While I'm ranting - blaming what Diogenes became on Pendergast because he was responsible for getting his brother stuck in a box with scary pictures when they were children is ludicrous. Up until now, I always understood Pendergast's feeling of guilt, because yes, an older sibling would feel that way, and sure, it was a mistake with horrible, tragic consequences. These are the kind of things we feel guilty about whether it's justified or not, but to actually spell it out like it IS entirely his fault (and not that he just feels that way) is to completely ignore Diogenes' free will and total ability to make his own choices (not to mention the rest of their obviously questionable upbringing). You cannot void the man of all responsibility for the many horrible things he's done because "something bad" happened to him. It actually makes me very upset how the whole end of the book was handled. If it was a physical book I probably would have thrown it against the wall in frustration.
Of course, I'm only so upset because I love these characters and this world so much that it physically pains me to witness such a miserable, confusing train wreck.
I have been an avid fan of this series for many years and I suppose any series this long will have a few disappointments in it. They are definitely far outnumbered by the brilliant, masterful successes, so, I shall try to convince myself that this book was all a bad dream that never happened and wait for the next one.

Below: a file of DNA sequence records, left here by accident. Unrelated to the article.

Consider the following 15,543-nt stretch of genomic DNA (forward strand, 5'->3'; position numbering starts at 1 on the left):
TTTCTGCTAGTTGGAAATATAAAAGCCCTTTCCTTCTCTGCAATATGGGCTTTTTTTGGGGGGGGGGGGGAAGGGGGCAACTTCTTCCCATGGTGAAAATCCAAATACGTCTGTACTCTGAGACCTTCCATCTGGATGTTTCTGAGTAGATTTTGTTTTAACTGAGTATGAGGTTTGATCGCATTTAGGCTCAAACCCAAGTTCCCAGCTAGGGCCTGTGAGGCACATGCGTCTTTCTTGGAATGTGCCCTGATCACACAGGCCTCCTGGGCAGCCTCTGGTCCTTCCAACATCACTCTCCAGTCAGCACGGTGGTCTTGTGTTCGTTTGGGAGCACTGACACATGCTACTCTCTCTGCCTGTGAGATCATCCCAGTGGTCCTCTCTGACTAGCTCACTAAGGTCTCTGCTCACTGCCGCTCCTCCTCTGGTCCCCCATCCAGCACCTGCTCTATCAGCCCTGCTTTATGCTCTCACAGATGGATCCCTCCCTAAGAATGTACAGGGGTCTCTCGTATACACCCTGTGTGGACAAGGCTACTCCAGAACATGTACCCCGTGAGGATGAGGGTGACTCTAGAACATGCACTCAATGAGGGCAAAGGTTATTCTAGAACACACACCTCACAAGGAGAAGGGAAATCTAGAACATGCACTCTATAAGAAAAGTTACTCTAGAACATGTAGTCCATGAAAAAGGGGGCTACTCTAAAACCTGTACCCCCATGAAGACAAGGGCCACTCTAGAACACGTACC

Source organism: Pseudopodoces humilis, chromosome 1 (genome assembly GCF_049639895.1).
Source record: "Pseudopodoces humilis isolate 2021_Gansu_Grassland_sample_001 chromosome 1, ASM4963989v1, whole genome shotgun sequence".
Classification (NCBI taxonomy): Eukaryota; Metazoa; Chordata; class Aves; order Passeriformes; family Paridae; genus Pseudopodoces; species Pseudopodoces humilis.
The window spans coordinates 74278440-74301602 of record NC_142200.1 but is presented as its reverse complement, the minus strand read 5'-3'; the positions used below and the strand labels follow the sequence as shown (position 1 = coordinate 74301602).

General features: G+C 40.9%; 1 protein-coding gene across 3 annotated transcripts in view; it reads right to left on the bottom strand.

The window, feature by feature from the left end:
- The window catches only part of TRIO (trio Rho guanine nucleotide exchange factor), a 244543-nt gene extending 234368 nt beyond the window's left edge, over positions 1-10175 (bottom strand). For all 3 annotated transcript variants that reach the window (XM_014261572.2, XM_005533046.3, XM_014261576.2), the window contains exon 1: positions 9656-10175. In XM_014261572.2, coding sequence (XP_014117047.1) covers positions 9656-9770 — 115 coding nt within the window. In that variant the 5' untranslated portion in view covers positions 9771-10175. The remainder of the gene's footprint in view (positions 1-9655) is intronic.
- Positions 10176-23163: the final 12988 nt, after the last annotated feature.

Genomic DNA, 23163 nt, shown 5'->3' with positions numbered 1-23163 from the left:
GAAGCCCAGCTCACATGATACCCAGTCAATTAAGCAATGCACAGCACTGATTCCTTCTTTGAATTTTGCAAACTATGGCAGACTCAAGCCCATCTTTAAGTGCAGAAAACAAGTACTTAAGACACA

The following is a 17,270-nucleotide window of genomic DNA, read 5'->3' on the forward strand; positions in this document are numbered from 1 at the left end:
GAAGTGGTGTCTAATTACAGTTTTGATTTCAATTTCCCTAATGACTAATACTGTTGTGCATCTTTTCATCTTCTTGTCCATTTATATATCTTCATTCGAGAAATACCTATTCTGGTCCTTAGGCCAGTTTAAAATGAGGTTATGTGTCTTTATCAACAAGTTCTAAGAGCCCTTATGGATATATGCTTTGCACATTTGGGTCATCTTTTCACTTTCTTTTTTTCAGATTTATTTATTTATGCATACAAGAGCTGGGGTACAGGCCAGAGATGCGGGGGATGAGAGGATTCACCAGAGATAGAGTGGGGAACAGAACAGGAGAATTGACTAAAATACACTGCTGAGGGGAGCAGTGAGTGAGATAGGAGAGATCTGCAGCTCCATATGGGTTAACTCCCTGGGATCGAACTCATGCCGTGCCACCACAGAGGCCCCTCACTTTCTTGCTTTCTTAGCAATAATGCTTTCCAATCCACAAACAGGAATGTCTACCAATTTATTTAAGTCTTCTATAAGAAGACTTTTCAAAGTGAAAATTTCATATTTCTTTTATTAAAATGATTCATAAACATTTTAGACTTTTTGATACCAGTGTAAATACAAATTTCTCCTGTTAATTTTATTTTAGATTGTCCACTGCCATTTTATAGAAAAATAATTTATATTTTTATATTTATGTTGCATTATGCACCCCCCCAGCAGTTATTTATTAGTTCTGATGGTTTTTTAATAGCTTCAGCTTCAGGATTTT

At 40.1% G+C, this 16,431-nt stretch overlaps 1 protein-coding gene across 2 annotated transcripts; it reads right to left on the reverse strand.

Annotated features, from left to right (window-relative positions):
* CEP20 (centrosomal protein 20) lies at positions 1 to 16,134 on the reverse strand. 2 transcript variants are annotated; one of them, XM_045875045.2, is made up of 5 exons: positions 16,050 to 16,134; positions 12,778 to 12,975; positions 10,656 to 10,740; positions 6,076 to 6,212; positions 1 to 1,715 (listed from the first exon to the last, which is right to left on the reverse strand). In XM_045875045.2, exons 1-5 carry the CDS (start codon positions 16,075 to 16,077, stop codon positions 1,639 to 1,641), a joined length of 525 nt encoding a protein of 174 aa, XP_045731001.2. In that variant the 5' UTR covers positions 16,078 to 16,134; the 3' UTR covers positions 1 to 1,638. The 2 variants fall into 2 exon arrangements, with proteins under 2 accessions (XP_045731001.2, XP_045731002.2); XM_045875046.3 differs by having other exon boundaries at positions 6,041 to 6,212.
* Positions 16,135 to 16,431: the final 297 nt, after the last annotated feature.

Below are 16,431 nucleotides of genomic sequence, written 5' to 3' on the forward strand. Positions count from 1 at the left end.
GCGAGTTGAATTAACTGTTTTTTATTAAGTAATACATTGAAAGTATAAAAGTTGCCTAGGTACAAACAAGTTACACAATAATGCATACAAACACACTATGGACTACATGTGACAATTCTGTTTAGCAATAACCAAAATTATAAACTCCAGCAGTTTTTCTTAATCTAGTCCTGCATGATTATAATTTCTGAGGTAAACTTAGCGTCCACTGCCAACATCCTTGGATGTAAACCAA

"What happened to Pendergast?"
I have read or listened to every Pendergast book published. This is by far the biggest disappointment. It read more like a gothic novel then the older murder mystery Pendergast books. And the love story between Constance and Aloysius just skeeves me out! It also felt like the authors deliberately used $5 words to elevate the book above common language, not because it was crucial to the story or the characters. Also, is it absolutely necessary to go in to detail about their meals? I want the old Pendergast back where he's chasing down beasts in a museum or zombies from an ancient cult! Plus, no D'Agosta?? Very disappointed...
I keep hoping they will get back to the intriguing mysteries that they wrote in their first 10 books. After that, when the novels got into Pendergast's "family problems" they seem to have gone down hill and don't have the humor and excitement that they once had. Pendergast is actually becoming a bit tiresome and the twists and turns and multiple story lines are pretty tedious. I am a big fan of Preston and Child's but have been less than entertained by them lately.
He is always great and can do any kind of voice and accent very well.
Diogenes should have remained dead. Constance is getting somewhat boring and seems a real twit in this one.